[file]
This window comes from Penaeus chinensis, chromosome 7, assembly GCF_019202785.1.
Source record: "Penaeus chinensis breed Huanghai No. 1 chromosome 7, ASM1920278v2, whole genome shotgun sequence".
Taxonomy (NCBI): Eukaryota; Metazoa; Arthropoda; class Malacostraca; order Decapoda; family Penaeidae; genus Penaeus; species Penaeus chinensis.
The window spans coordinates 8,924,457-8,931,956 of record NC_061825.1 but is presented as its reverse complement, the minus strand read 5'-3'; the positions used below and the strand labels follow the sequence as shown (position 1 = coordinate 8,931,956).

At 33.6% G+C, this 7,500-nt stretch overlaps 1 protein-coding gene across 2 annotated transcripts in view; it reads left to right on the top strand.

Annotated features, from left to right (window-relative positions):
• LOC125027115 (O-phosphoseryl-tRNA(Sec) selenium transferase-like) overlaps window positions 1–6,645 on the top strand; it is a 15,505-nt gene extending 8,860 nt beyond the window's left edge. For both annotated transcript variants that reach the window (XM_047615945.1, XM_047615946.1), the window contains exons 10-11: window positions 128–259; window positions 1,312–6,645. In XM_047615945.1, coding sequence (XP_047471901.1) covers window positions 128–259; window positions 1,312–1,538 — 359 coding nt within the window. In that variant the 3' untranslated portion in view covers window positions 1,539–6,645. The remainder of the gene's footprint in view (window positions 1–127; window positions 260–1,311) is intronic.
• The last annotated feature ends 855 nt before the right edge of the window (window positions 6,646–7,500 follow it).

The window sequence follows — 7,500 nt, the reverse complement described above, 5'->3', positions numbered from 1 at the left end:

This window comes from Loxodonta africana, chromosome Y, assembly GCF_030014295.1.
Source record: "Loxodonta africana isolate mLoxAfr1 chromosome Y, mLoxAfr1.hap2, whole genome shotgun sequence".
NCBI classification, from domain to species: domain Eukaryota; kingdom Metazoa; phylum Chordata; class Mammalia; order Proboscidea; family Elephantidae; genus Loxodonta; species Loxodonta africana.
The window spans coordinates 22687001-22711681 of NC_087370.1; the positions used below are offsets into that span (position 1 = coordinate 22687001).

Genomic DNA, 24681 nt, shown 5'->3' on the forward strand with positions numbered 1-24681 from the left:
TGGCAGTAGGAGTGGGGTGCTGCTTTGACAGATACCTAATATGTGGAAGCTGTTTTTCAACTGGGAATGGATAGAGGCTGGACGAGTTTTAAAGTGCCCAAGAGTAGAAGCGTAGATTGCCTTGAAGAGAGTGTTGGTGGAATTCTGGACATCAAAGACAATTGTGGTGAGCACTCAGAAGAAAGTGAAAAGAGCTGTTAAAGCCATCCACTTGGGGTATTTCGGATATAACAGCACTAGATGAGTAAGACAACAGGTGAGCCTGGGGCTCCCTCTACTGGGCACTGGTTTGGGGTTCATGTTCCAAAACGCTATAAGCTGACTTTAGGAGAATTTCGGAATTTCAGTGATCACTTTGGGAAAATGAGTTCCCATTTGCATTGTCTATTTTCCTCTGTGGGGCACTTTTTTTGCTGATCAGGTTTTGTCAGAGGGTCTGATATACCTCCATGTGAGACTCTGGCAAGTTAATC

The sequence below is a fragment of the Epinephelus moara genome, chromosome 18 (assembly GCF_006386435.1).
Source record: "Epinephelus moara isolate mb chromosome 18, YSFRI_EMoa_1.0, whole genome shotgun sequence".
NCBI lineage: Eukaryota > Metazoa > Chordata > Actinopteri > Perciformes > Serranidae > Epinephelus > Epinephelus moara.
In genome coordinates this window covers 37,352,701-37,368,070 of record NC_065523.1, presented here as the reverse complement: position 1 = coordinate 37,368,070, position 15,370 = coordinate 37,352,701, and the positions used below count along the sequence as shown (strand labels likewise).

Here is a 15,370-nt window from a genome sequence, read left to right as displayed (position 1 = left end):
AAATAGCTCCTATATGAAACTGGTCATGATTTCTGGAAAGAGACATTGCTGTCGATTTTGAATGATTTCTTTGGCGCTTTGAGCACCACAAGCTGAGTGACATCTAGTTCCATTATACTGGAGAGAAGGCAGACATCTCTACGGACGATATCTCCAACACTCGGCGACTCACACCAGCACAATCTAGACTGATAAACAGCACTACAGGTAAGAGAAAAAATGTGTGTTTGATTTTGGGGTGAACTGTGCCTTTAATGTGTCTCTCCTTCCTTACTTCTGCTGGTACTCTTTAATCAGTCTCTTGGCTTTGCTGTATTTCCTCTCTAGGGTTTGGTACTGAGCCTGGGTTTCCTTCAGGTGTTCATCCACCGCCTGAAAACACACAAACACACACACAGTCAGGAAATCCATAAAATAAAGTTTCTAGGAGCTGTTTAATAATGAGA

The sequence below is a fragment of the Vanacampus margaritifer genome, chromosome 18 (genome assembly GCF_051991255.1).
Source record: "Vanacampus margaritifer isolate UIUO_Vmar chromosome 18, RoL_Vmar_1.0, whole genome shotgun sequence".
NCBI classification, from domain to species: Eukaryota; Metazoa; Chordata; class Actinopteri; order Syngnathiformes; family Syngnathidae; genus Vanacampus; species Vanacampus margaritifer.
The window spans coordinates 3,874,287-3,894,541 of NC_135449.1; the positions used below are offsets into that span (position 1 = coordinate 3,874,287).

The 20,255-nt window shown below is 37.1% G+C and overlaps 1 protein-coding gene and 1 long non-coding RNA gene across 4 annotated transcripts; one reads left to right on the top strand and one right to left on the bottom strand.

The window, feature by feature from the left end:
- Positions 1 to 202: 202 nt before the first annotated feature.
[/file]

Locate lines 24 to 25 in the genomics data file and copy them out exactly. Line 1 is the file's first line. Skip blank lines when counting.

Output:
NCBI classification, from domain to species: Eukaryota; Metazoa; Chordata; class Actinopteri; order Syngnathiformes; family Syngnathidae; genus Vanacampus; species Vanacampus margaritifer.
The window spans coordinates 3,874,287-3,894,541 of NC_135449.1; the positions used below are offsets into that span (position 1 = coordinate 3,874,287).